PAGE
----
07
JUL
2017

We’re Back! 2017 J2A Pilgrimage

By Nancy Derr, Church School Director

     Rick, Kathy and Nancy

Each evening on our pilgrimage different teens chose one of four roles for vespers: preparing us to look inward, offering a metaphor from that day for our inspiration, posing a question and giving the first candid answer, and praying. Our first vespers was led by our four oldest pilgrims once we arrived in Banff after a long travel day. The question was: what are you nervous about? Answers ranged from doing without our screens, to wondering if the pilgrimage could live up to its hype, and most common, wondering if we’d be lonely away from our usual circle. As I write this first account of our week, I’ll quote from nine of the pilgrims.

Rick Bradley and Kathy Kemper-Dean will write from their perspectives between now and mid-fall, each letting you meet another third of the group. On October 29, all twenty-five pilgrims will present the program at our Stewardship Sunday supper. I especially want to thank Kathy and Rick for their outstanding pilgrimage leadership.

“I’ve never seen anything like it before,” said Morgane Dallaire about the vistas around us in Banff. She let go of her worries, she said; she felt so comfortable. She felt the trust that built up among us during vespers, as the assumptions people held fell away. Also it was fun to just have to give over to an activity together, whether digging out invasive plants on the steep slope of the nature preserve, or submerging in the cold wild rapids together. “I was the best version of myself,” she told me on the plane home.

             Isaac and his group rafting

Isaac Thomas highlighted the meadow filled with circular watery “ink pots,” the summit of a five-mile upwards hike, as a wonderful feeling for him, immersed in untouched nature. He appreciated the good sermon we heard at St. George’s in the Pines, too, where the stained glass windows featured the wildlife of Alberta. The Glenboe Museum in Calgary, whose exhibits focused on First Nation peoples, showed him a parallel history to the Native Americans in the United States. He thought the trip was a “once in a lifetime experience,” that gave him “an entirely new perspective.”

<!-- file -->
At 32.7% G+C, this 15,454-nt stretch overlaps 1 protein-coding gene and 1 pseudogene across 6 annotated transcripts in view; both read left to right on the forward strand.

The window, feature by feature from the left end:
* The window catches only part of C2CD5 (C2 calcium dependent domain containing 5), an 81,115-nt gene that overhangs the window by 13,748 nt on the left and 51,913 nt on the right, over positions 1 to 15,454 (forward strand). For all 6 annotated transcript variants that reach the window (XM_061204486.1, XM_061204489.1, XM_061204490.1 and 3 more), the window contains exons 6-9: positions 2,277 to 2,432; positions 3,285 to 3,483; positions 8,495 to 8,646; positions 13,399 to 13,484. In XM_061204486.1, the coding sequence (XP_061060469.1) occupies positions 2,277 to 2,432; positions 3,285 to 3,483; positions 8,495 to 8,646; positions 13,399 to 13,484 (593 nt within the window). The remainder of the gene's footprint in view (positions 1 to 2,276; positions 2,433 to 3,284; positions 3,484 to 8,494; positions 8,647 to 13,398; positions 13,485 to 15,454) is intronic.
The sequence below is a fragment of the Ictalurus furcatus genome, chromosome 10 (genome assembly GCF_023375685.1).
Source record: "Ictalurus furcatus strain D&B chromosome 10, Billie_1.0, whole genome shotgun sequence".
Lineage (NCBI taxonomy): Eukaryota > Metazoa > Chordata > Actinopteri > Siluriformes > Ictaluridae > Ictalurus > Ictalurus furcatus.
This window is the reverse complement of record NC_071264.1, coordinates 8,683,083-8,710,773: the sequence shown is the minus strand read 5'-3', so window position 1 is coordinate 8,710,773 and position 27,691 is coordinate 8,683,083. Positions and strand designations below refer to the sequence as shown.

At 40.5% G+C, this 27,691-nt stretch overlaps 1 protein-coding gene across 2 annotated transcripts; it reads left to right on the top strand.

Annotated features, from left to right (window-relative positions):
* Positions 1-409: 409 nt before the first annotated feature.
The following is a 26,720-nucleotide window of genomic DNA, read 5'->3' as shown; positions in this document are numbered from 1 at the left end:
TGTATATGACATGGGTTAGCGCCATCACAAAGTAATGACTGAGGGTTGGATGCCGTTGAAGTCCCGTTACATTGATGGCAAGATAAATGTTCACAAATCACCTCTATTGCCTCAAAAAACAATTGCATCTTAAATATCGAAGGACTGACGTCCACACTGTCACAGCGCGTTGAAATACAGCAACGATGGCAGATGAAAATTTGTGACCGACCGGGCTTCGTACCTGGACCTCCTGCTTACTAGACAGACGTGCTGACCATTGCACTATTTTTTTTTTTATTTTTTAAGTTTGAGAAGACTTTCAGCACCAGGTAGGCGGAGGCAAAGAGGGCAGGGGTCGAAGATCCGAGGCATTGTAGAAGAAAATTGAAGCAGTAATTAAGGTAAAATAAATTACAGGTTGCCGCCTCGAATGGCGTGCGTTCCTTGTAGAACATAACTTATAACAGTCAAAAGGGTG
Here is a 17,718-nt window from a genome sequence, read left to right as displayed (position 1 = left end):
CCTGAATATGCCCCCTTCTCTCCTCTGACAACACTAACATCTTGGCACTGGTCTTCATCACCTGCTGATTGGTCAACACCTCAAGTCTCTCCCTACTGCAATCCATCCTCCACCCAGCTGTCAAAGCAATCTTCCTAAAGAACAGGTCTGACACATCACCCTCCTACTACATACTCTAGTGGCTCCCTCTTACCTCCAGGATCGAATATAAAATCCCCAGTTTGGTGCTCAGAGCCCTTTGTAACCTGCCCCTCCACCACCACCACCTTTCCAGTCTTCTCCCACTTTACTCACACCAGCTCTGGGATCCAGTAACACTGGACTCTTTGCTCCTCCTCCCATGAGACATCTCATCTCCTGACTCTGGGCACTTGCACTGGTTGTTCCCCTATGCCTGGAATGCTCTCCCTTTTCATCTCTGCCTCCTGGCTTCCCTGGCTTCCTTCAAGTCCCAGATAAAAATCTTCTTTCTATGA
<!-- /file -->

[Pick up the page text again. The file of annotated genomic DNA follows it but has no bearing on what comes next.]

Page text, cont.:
Peter Hechler appreciated the constant support system around him all week. He liked having so many chances to live in the moment, thinking of the night walk he and Owen took in the pouring rain down to the Bow River. The interval at the ink pots made him feel one with nature, as he napped on the pebbles and played games in the majestic surroundings. He thought vespers helped us stop time and reflect on our mission. Peter’s spontaneous graces were memorable. Two of the things he told me he learned: trusting yourself will be enough; even if you’re lost, you can be found.

        Luke and Tiger flank their friends

Luke Courtney said, “I’m good friends with everybody now.” Like several others, he’s the only person from the class who goes to his particular school. He liked the chance to help his team work together on the “stone soup” activity, when twelve of them chopped and cooked for two hours with ingredients they’d shopped for, to put a multi-course and delicious meal on the table for a very hungry crowd of thirty diners, including our Wonder Voyage helpers. Luke was part of the four-man band at the inimitable talent show. His spiritual highlight involved gratitude he felt toward his family. The chance to step back and reflect during this trip meant a lot to him.